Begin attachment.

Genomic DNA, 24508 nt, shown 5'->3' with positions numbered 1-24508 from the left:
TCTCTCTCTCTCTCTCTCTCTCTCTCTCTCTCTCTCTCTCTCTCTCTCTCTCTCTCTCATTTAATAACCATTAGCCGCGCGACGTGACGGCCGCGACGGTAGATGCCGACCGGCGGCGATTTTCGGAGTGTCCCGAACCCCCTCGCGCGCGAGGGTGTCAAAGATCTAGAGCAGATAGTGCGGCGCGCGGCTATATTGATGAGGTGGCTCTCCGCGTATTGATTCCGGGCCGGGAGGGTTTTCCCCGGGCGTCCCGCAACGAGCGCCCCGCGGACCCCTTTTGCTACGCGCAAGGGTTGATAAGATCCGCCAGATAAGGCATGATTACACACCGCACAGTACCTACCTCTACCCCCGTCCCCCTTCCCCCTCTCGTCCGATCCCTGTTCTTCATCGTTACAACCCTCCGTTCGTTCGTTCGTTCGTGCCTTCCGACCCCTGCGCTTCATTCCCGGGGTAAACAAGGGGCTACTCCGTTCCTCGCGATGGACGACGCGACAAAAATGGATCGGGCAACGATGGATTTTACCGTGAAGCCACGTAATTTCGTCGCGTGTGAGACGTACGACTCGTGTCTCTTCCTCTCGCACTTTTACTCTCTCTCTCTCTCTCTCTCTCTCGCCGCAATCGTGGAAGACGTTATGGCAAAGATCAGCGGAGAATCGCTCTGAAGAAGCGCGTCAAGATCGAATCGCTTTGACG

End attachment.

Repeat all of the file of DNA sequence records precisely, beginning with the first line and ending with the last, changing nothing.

Genomic DNA, 24508 nt, shown 5'->3' with positions numbered 1-24508 from the left:
TCTCTCTCTCTCTCTCTCTCTCTCTCTCTCTCTCTCTCTCTCTCTCTCTCTCTCTCTCATTTAATAACCATTAGCCGCGCGACGTGACGGCCGCGACGGTAGATGCCGACCGGCGGCGATTTTCGGAGTGTCCCGAACCCCCTCGCGCGCGAGGGTGTCAAAGATCTAGAGCAGATAGTGCGGCGCGCGGCTATATTGATGAGGTGGCTCTCCGCGTATTGATTCCGGGCCGGGAGGGTTTTCCCCGGGCGTCCCGCAACGAGCGCCCCGCGGACCCCTTTTGCTACGCGCAAGGGTTGATAAGATCCGCCAGATAAGGCATGATTACACACCGCACAGTACCTACCTCTACCCCCGTCCCCCTTCCCCCTCTCGTCCGATCCCTGTTCTTCATCGTTACAACCCTCCGTTCGTTCGTTCGTTCGTGCCTTCCGACCCCTGCGCTTCATTCCCGGGGTAAACAAGGGGCTACTCCGTTCCTCGCGATGGACGACGCGACAAAAATGGATCGGGCAACGATGGATTTTACCGTGAAGCCACGTAATTTCGTCGCGTGTGAGACGTACGACTCGTGTCTCTTCCTCTCGCACTTTTACTCTCTCTCTCTCTCTCTCTCTCTCGCCGCAATCGTGGAAGACGTTATGGCAAAGATCAGCGGAGAATCGCTCTGAAGAAGCGCGTCAAGATCGAATCGCTTTGACG